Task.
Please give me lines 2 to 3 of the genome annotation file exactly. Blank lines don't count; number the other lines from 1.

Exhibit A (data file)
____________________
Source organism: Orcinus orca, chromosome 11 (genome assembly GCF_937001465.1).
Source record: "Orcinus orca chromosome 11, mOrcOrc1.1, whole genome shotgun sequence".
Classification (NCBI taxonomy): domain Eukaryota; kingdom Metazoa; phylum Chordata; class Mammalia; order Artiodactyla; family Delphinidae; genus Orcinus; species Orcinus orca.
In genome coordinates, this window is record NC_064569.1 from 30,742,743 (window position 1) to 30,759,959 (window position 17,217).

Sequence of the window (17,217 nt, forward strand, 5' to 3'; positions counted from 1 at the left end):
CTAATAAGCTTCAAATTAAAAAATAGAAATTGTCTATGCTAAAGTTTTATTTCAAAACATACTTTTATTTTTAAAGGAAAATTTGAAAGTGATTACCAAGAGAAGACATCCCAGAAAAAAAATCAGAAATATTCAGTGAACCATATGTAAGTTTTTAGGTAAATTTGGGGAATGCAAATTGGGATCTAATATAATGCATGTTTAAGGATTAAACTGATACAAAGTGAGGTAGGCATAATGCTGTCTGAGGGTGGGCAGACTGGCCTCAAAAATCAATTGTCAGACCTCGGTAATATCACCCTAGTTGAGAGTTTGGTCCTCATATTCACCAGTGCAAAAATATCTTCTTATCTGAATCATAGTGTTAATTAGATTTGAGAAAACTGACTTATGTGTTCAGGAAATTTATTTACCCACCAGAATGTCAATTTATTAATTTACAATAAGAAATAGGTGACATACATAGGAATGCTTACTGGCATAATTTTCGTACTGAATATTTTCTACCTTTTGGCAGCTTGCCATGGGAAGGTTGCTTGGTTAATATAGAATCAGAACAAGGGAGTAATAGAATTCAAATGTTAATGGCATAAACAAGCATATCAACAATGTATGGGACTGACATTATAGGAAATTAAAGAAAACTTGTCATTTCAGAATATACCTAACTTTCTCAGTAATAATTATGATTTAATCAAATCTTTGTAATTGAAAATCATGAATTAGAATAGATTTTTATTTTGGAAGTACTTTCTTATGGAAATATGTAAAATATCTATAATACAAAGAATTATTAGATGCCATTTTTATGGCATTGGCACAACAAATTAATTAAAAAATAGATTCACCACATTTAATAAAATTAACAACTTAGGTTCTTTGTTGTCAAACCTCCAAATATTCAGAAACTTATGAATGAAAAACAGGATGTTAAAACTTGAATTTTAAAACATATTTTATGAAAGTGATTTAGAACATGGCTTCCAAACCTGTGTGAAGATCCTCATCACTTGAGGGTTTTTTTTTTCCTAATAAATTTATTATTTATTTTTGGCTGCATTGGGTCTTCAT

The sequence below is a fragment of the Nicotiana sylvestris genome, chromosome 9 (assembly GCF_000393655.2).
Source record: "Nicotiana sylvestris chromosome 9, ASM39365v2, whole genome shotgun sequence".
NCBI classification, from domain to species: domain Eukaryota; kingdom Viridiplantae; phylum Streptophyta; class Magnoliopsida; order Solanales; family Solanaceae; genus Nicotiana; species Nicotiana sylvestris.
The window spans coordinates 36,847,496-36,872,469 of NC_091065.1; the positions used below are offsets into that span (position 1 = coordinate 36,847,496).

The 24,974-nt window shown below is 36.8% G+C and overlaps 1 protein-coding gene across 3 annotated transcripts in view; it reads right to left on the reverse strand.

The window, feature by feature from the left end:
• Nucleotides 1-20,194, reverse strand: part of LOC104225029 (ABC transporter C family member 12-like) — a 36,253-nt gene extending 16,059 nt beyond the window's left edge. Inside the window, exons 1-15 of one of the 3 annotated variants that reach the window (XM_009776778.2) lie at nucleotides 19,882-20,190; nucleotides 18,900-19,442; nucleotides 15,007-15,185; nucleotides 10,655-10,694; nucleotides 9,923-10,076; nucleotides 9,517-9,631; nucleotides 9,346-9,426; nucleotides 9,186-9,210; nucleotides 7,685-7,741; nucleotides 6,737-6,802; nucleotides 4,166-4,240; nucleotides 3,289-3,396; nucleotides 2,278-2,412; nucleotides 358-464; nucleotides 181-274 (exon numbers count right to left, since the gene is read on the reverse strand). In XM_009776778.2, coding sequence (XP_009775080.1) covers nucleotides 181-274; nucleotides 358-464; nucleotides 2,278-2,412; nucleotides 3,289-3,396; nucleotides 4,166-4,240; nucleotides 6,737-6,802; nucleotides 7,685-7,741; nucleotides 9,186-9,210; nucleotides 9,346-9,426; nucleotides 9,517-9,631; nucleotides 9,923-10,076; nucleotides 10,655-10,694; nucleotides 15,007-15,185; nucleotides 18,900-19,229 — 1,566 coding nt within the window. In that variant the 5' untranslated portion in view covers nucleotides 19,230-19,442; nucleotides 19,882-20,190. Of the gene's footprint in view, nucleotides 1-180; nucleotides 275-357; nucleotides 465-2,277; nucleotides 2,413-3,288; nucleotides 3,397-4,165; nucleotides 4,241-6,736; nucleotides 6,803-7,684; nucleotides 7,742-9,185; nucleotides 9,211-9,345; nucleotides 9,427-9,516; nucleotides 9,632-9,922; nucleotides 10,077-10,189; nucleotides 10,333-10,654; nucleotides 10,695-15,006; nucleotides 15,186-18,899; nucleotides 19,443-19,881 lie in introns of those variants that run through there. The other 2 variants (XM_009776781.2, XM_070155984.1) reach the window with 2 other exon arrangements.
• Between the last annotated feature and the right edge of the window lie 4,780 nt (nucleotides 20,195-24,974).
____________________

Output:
Source record: "Orcinus orca chromosome 11, mOrcOrc1.1, whole genome shotgun sequence".
Classification (NCBI taxonomy): domain Eukaryota; kingdom Metazoa; phylum Chordata; class Mammalia; order Artiodactyla; family Delphinidae; genus Orcinus; species Orcinus orca.